Born in England on April 8, 1957, Lady Houston became England’s second richest woman by 1926 – the result of three lucrative marriages. She was the consummate supporter of Britain’s WWI effort. She sent socks and matches to soldiers serving in Europe, labelling the match boxes with A Match for Our Matchless Troops from Lady Byron. In 1917, Lady Houston was appointed Dame Commander, Order of the British Empire (DBE) for her establishment of Bluebird’s Nest, a rest home in Hampstead for nurses serving in WWI.
Lady Houston’s support for British aviation began in 1931 when the Supermarine company ran short of funds to ready its S.6B model for the impending Schneider Trophy Race. Author Miles MacNair noted in his book, Lady Lucy Houston DBE: Aviation Champion and Mother of the Spitfire, “’The timely boost her donation gave to the accelerated development of the Rolls-Royce engine and to Mitchell’s airframe design which would become the prototype of his iconic Spitfire fighter.”
Mostly motivated for political reasons at the time, Lady Houston contributed 100,000 pounds sterling (four million today) to ensure Britain’s participation in the Schneider Trophy Race. As she stated, “Every true Briton would rather sell his last shirt than admit that England could not afford to defend herself (in the race).” Only two contestants prepared to take off on September 13, 1931 – two Supermarine S.6Bs. Nearly a million spectators crowded the coast of Portsmouth and the Isle of Wight to watch the racers speed over the 217.48-mile course. Flight Lieutenant John N. Boothman finished in first place with an average speed of 337.7 mph.
In 1932, Lady Houston offered £200,000 to strengthen the British army and navy but her contribution was turned down by the National Government. In response she wrote to the Prime Minister. “I alone have dared to point out the dire need for air defense of London. You have muzzled others who have deplored this shameful neglect. You have treated my patriotic gesture with a contempt such as no other government would have been guilty of toward a patriot.”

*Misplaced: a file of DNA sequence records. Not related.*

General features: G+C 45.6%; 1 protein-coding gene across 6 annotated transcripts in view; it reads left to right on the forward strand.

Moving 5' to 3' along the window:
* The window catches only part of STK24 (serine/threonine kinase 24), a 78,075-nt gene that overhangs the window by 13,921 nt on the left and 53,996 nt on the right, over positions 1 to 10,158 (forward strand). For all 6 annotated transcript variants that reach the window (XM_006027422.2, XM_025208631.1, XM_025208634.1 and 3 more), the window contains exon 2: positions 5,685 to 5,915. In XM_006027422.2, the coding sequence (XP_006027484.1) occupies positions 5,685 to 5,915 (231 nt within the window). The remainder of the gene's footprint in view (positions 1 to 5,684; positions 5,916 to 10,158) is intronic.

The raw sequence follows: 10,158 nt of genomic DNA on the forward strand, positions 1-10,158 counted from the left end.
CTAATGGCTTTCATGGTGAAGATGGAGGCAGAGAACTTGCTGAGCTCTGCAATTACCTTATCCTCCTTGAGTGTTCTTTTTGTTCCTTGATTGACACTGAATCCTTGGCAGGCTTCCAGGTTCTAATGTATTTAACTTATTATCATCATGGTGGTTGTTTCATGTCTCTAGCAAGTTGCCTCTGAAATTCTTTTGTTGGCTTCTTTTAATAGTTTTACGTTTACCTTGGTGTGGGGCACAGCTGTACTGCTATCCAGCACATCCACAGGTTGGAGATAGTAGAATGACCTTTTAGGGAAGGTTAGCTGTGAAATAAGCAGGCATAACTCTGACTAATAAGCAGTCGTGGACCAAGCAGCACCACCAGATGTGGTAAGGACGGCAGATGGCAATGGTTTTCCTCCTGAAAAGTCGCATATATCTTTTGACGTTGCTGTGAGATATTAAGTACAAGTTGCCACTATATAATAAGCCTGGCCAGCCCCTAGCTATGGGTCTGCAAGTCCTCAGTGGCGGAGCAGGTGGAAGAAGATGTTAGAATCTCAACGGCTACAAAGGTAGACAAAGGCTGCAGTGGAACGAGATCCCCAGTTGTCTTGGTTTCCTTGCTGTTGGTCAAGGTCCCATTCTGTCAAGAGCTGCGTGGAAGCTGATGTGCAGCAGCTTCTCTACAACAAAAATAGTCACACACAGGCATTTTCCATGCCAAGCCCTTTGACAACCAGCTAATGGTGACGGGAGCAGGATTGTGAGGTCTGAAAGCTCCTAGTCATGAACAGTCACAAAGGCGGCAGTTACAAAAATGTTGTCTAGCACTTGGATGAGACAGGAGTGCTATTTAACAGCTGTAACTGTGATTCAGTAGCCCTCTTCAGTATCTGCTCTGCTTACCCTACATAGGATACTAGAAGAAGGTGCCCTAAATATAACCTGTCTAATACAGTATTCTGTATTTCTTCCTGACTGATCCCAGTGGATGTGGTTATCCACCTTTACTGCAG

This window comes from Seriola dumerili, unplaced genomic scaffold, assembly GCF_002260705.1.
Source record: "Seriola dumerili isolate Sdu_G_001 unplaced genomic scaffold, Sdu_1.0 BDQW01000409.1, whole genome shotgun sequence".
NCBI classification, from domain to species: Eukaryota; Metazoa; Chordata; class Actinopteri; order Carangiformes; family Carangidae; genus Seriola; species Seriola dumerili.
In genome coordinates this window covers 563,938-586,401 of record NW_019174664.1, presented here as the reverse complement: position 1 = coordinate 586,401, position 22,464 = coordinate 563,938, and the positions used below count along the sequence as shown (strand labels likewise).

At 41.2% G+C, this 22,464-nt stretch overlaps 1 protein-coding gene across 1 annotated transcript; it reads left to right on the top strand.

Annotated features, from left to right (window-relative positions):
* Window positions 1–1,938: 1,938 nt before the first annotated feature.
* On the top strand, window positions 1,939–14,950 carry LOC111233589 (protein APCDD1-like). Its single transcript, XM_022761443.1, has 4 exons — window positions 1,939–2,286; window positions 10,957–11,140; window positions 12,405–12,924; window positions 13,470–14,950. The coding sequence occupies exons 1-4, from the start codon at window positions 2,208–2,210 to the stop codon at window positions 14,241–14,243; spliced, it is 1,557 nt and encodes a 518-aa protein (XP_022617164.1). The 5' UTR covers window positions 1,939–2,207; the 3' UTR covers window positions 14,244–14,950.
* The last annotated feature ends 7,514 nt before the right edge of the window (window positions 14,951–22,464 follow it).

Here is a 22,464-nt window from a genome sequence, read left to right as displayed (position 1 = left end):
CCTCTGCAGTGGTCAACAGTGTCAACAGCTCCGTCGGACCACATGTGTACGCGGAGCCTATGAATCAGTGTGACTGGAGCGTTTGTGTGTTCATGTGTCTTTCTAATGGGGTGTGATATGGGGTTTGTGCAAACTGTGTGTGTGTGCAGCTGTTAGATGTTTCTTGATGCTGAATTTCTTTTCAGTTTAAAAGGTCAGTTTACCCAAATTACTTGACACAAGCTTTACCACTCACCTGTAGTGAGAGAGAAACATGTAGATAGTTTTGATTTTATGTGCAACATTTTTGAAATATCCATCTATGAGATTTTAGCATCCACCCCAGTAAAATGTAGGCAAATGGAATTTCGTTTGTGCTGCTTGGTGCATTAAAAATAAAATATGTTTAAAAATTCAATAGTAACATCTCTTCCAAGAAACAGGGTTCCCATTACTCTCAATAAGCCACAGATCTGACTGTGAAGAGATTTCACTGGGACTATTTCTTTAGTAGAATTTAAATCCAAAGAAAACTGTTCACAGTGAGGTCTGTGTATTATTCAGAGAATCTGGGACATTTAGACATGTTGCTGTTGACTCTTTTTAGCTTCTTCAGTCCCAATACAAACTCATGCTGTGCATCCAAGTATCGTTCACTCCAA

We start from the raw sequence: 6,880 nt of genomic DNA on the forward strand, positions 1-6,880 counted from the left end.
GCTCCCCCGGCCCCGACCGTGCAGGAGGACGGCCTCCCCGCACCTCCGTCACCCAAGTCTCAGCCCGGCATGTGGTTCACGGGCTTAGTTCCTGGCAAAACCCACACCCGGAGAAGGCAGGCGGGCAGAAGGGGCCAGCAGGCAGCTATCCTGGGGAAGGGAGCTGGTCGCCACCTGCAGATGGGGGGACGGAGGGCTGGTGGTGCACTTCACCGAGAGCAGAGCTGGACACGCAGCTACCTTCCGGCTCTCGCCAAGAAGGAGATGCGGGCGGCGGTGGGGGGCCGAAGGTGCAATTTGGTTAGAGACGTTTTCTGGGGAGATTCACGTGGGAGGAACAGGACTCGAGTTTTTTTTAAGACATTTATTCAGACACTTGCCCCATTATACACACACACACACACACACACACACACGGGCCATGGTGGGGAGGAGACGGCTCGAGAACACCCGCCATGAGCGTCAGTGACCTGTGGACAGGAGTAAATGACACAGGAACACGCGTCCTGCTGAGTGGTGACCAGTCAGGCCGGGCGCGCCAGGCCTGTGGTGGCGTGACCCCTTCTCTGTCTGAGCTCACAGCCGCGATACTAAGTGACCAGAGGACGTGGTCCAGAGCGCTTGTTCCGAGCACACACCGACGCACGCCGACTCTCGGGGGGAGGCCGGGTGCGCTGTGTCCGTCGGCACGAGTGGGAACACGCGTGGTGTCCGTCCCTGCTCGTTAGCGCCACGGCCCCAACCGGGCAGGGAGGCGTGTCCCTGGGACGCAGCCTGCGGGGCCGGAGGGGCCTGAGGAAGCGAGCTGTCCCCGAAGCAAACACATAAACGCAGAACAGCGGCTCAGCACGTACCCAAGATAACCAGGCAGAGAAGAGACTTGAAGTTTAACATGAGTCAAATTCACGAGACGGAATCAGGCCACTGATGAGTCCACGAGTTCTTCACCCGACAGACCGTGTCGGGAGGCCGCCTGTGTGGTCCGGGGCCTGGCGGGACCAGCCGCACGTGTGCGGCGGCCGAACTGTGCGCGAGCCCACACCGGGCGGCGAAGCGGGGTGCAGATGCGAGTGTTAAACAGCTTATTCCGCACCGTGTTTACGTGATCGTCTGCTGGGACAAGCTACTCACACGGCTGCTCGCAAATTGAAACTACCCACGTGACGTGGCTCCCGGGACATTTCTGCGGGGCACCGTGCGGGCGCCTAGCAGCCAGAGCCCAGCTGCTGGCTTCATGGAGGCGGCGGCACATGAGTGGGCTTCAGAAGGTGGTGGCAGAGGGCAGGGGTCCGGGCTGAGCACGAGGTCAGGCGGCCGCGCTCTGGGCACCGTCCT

Lady Houston financed the Houston-Mount Everest Flight Expedition in 1933. A Westland Wallace, a British two-seat biplane flown by Sir Douglas Douglas-Hamilton and David McIntyre, made the first successful flight over the summit of Everest in April 1933. Her support again possessed a political motive. It was a show of opposition for her country’s granting independence to India. In a cable congratulating the winners of the MacRobertson England to Melbourne Air Race, Lady Houston wrote “Your achievement has thrilled me through, oh brave men of my heart… If this does not make the Government sit up, nothing will … Sleep well and feel proud of yourselves, as we all are … God bless you both.”
At the age of 76, Lady Houston purchased the Saturday Review and began including editorials alerting Britain to the weakness of its political leaders and the dangers of Communist infiltration of Britain. She had grown frustrated by what she felt was the weakness of the country’s Prime Ministers and promoted a movement to place Lloyd George, Winston Churchill, and, finally, her friend Edward VIII, into the role of virtual dictator of the country. How the future might have been different!
Dame Lucy Houston, so distraught with King Edward’s abdication, refused to eat and passed away from heart value on December 29, 1936.